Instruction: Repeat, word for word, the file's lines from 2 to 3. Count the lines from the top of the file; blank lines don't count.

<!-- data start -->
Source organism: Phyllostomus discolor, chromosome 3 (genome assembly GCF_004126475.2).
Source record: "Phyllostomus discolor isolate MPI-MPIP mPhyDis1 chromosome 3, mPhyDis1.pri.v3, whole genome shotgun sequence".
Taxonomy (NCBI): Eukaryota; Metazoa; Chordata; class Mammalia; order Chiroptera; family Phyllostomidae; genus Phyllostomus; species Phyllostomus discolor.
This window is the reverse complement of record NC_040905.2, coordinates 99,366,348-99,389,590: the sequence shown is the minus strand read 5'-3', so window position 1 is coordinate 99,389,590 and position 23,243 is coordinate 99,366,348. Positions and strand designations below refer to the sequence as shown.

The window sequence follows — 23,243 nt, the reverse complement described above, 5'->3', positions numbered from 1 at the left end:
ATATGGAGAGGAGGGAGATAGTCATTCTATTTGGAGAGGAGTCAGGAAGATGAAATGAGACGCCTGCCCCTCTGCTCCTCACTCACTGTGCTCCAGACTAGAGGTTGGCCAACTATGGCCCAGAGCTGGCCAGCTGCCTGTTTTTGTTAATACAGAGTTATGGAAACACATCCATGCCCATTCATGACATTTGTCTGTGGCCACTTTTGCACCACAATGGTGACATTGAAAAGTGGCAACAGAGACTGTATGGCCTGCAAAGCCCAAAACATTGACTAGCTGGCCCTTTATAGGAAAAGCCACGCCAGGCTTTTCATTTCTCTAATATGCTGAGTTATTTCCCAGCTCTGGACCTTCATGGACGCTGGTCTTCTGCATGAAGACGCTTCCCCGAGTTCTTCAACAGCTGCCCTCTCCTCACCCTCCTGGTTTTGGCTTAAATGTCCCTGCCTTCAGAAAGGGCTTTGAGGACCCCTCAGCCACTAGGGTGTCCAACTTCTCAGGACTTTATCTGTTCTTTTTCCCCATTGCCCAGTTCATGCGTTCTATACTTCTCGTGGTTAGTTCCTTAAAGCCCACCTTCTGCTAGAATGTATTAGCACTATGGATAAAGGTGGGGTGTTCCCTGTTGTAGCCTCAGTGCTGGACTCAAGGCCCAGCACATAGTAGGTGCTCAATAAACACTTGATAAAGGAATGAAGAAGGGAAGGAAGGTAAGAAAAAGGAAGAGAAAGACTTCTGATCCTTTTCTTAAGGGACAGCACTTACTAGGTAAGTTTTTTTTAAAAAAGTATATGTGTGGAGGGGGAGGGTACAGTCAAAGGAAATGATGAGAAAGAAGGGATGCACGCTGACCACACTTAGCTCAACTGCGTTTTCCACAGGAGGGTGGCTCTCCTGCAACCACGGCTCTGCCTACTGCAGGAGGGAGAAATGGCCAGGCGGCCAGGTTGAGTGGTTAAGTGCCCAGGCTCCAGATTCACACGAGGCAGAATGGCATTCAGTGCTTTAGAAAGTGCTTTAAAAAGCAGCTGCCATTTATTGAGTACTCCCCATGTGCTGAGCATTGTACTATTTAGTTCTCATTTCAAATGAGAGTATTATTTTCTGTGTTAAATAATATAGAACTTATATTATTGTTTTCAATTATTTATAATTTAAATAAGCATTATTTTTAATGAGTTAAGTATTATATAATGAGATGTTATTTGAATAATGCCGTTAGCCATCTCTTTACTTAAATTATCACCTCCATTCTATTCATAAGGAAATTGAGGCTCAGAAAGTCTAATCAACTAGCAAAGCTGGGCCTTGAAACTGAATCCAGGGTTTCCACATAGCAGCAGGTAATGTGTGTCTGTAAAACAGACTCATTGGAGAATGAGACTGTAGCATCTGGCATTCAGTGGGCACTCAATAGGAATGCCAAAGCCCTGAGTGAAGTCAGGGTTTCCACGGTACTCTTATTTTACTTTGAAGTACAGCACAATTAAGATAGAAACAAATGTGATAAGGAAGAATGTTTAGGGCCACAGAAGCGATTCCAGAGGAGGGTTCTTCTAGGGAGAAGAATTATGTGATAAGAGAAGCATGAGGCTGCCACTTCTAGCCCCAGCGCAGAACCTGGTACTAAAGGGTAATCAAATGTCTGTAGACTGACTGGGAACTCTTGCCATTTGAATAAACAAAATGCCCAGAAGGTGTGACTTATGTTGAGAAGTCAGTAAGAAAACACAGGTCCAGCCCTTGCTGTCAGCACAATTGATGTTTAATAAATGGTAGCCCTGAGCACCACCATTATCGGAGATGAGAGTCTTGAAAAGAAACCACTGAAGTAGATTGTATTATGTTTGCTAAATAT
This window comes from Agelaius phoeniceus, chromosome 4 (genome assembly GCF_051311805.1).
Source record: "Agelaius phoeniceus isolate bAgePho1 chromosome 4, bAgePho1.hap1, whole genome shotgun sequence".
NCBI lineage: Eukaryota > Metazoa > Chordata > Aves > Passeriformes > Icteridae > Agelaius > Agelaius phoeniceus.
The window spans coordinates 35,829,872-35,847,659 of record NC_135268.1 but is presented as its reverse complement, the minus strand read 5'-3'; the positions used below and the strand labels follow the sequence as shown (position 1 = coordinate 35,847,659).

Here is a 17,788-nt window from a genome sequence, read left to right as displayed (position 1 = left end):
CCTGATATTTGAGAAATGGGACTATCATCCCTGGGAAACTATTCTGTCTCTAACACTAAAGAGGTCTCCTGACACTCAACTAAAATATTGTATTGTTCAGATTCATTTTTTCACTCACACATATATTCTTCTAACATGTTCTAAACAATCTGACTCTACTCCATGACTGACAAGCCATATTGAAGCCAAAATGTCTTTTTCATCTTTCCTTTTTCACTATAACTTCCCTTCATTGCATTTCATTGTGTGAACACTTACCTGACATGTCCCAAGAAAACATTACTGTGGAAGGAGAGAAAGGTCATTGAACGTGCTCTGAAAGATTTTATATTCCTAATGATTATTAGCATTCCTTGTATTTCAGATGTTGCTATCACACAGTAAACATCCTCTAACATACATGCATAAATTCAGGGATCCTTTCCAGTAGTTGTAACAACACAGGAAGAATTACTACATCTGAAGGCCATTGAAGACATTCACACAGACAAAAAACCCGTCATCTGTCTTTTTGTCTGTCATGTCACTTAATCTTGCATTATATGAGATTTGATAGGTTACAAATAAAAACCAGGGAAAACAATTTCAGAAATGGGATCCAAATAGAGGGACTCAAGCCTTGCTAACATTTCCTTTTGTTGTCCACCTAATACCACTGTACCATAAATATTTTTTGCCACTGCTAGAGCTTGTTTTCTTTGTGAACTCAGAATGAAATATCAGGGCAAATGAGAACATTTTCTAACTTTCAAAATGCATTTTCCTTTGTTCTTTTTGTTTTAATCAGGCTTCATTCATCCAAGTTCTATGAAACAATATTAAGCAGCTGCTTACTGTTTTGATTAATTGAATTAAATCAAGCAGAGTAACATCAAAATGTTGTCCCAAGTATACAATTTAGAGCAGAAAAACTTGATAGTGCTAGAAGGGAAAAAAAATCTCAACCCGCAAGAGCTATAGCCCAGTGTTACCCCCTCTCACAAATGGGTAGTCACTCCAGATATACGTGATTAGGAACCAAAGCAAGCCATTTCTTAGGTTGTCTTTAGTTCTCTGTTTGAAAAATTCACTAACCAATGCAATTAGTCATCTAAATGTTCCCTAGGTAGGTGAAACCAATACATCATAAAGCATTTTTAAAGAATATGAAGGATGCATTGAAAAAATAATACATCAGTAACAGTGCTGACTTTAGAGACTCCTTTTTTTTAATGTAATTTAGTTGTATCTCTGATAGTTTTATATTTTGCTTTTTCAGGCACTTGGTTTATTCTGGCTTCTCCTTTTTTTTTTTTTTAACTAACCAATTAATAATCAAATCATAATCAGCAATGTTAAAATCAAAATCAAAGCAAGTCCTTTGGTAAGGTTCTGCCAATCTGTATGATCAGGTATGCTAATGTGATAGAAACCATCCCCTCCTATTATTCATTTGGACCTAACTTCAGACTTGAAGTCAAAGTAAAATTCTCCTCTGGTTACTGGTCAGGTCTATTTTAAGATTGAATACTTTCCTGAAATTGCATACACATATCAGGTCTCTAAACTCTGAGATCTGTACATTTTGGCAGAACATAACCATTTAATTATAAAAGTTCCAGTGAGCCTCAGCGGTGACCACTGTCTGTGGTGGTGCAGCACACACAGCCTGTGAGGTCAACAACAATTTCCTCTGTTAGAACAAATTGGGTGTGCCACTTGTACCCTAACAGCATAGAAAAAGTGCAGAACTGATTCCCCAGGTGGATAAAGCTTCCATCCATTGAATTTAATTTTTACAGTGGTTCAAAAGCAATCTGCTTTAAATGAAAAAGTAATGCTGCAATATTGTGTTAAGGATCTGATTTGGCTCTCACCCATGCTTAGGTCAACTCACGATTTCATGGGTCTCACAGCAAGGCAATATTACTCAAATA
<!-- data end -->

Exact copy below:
Source record: "Phyllostomus discolor isolate MPI-MPIP mPhyDis1 chromosome 3, mPhyDis1.pri.v3, whole genome shotgun sequence".
Taxonomy (NCBI): Eukaryota; Metazoa; Chordata; class Mammalia; order Chiroptera; family Phyllostomidae; genus Phyllostomus; species Phyllostomus discolor.